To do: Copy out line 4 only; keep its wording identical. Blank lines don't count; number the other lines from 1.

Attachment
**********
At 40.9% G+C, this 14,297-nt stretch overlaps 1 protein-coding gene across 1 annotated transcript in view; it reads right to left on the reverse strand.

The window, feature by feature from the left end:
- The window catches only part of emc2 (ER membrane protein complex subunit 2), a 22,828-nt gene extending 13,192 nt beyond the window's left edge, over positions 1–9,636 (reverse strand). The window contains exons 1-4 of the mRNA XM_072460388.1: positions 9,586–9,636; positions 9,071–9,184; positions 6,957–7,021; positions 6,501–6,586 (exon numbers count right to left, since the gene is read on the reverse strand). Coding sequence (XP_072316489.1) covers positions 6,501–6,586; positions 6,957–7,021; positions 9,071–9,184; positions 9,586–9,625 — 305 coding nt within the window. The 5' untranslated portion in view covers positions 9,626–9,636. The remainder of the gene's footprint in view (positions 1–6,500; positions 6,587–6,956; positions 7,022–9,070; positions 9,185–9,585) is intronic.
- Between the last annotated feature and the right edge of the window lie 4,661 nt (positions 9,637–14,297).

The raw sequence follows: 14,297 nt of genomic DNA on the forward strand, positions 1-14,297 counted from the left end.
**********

- Between the last annotated feature and the right edge of the window lie 4,661 nt (positions 9,637–14,297).